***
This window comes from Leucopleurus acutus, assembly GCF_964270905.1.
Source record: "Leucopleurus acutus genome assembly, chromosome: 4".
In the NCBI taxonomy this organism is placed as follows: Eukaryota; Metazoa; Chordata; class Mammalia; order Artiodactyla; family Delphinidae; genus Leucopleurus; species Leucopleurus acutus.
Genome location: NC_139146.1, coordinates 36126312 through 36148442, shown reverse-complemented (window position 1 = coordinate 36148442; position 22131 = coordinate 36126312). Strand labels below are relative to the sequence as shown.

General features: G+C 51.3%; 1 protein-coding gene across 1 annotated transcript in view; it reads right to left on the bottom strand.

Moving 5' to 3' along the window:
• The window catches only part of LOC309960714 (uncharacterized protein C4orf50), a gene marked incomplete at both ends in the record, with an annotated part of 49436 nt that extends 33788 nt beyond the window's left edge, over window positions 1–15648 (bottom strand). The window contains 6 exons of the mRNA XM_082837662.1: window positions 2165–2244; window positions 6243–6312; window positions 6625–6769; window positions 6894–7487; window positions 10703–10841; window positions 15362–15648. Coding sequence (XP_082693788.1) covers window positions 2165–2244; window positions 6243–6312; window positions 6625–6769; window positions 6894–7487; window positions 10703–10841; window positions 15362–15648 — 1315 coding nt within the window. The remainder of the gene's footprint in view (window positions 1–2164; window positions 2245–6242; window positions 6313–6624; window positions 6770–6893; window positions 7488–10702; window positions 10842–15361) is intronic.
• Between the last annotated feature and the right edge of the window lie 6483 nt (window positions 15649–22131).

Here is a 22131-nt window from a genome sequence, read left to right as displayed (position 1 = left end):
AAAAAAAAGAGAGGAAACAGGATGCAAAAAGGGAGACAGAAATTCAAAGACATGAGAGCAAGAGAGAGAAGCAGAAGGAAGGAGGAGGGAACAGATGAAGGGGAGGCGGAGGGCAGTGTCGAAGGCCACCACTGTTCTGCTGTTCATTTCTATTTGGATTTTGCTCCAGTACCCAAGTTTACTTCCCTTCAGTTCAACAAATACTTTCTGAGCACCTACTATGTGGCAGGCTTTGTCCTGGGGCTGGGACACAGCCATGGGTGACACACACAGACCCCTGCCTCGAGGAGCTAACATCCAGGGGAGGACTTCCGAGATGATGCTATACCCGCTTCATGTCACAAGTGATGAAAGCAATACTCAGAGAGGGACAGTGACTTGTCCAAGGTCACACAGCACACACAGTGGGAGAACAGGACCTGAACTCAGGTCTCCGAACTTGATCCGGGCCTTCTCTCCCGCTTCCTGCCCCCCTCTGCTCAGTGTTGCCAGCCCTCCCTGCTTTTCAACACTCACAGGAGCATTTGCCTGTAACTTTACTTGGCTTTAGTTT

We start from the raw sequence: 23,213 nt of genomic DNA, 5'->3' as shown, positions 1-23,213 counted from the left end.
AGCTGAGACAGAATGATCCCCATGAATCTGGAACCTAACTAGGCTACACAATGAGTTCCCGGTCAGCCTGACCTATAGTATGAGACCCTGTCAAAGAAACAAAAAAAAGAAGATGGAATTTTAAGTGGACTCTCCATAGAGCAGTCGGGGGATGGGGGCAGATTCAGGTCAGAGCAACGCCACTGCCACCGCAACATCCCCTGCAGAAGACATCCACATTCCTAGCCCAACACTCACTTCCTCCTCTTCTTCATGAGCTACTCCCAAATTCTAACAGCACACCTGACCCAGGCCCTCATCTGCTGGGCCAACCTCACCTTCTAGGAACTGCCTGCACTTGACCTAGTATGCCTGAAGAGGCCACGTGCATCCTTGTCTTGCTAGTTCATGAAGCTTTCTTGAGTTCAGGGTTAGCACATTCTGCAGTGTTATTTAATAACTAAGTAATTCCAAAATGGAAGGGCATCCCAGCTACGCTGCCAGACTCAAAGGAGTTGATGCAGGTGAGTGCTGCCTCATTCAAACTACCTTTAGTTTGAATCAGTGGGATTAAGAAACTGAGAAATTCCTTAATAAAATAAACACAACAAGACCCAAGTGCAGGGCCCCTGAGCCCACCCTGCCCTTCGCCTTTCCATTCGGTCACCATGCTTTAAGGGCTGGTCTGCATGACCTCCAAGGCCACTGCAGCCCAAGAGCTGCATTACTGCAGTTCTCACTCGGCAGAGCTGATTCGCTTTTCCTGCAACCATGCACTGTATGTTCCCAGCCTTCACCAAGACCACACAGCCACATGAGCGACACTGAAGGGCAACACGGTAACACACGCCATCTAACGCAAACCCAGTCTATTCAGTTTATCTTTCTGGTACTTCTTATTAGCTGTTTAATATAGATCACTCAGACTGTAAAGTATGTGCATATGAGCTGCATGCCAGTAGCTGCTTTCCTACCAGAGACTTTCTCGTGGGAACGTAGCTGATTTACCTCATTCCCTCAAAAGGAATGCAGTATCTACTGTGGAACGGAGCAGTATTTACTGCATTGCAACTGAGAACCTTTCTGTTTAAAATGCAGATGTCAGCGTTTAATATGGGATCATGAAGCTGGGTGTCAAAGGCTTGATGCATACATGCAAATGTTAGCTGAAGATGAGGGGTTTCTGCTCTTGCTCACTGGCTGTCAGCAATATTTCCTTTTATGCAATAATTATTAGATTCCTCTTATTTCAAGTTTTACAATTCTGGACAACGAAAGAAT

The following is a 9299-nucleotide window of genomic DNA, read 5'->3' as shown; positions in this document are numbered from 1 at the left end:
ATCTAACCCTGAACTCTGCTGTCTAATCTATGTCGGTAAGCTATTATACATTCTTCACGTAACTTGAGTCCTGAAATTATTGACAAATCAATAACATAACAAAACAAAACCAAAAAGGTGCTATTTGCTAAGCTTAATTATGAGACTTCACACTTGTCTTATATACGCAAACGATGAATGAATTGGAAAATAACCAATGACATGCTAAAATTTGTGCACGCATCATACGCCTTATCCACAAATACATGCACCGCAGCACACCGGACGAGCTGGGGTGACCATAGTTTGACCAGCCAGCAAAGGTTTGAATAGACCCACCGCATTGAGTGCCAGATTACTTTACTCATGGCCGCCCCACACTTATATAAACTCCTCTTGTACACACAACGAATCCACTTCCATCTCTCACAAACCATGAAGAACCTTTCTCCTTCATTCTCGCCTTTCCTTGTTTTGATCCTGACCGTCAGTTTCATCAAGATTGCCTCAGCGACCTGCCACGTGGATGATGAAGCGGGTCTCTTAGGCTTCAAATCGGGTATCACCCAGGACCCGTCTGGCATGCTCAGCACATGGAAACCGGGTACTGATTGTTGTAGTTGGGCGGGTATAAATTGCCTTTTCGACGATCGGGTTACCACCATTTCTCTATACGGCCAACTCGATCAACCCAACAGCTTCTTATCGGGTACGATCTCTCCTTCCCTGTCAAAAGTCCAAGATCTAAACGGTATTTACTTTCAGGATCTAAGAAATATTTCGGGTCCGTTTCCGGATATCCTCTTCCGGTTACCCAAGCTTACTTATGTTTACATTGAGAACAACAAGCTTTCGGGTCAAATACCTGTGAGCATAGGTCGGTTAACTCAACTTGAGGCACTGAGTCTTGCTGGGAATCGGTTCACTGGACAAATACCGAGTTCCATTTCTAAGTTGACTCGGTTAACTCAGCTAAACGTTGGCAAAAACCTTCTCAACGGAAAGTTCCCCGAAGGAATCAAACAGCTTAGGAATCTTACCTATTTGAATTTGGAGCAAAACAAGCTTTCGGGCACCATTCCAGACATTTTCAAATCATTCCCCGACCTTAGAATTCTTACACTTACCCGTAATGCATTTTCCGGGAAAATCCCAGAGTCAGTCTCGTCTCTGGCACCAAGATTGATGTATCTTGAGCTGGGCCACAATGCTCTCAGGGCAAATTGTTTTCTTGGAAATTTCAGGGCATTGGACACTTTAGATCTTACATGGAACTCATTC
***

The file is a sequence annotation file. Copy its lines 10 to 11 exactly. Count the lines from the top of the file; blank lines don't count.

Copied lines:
AAAAAAAAGAGAGGAAACAGGATGCAAAAAGGGAGACAGAAATTCAAAGACATGAGAGCAAGAGAGAGAAGCAGAAGGAAGGAGGAGGGAACAGATGAAGGGGAGGCGGAGGGCAGTGTCGAAGGCCACCACTGTTCTGCTGTTCATTTCTATTTGGATTTTGCTCCAGTACCCAAGTTTACTTCCCTTCAGTTCAACAAATACTTTCTGAGCACCTACTATGTGGCAGGCTTTGTCCTGGGGCTGGGACACAGCCATGGGTGACACACACAGACCCCTGCCTCGAGGAGCTAACATCCAGGGGAGGACTTCCGAGATGATGCTATACCCGCTTCATGTCACAAGTGATGAAAGCAATACTCAGAGAGGGACAGTGACTTGTCCAAGGTCACACAGCACACACAGTGGGAGAACAGGACCTGAACTCAGGTCTCCGAACTTGATCCGGGCCTTCTCTCCCGCTTCCTGCCCCCCTCTGCTCAGTGTTGCCAGCCCTCCCTGCTTTTCAACACTCACAGGAGCATTTGCCTGTAACTTTACTTGGCTTTAGTTT

We start from the raw sequence: 23,213 nt of genomic DNA, 5'->3' as shown, positions 1-23,213 counted from the left end.